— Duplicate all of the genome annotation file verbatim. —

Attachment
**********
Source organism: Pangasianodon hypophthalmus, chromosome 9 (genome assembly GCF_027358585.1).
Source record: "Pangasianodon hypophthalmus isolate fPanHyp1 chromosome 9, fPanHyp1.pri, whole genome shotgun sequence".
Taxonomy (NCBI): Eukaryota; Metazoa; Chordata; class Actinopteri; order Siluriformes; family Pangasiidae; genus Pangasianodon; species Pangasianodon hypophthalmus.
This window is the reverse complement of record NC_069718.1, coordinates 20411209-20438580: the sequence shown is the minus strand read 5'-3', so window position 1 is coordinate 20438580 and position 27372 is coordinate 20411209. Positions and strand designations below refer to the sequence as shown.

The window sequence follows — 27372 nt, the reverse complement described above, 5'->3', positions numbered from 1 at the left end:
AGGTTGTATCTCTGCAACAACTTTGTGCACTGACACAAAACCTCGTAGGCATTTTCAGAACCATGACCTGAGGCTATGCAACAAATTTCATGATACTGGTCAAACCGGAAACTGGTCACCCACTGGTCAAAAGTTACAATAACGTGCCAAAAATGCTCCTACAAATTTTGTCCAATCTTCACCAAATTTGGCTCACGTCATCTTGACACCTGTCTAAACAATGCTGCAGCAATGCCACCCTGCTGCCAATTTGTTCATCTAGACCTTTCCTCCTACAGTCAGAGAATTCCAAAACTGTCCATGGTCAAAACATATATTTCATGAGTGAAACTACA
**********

Source organism: Pangasianodon hypophthalmus, chromosome 9 (genome assembly GCF_027358585.1).
Source record: "Pangasianodon hypophthalmus isolate fPanHyp1 chromosome 9, fPanHyp1.pri, whole genome shotgun sequence".
Taxonomy (NCBI): Eukaryota; Metazoa; Chordata; class Actinopteri; order Siluriformes; family Pangasiidae; genus Pangasianodon; species Pangasianodon hypophthalmus.
This window is the reverse complement of record NC_069718.1, coordinates 20411209-20438580: the sequence shown is the minus strand read 5'-3', so window position 1 is coordinate 20438580 and position 27372 is coordinate 20411209. Positions and strand designations below refer to the sequence as shown.

The window sequence follows — 27372 nt, the reverse complement described above, 5'->3', positions numbered from 1 at the left end:
AGGTTGTATCTCTGCAACAACTTTGTGCACTGACACAAAACCTCGTAGGCATTTTCAGAACCATGACCTGAGGCTATGCAACAAATTTCATGATACTGGTCAAACCGGAAACTGGTCACCCACTGGTCAAAAGTTACAATAACGTGCCAAAAATGCTCCTACAAATTTTGTCCAATCTTCACCAAATTTGGCTCACGTCATCTTGACACCTGTCTAAACAATGCTGCAGCAATGCCACCCTGCTGCCAATTTGTTCATCTAGACCTTTCCTCCTACAGTCAGAGAATTCCAAAACTGTCCATGGTCAAAACATATATTTCATGAGTGAAACTACA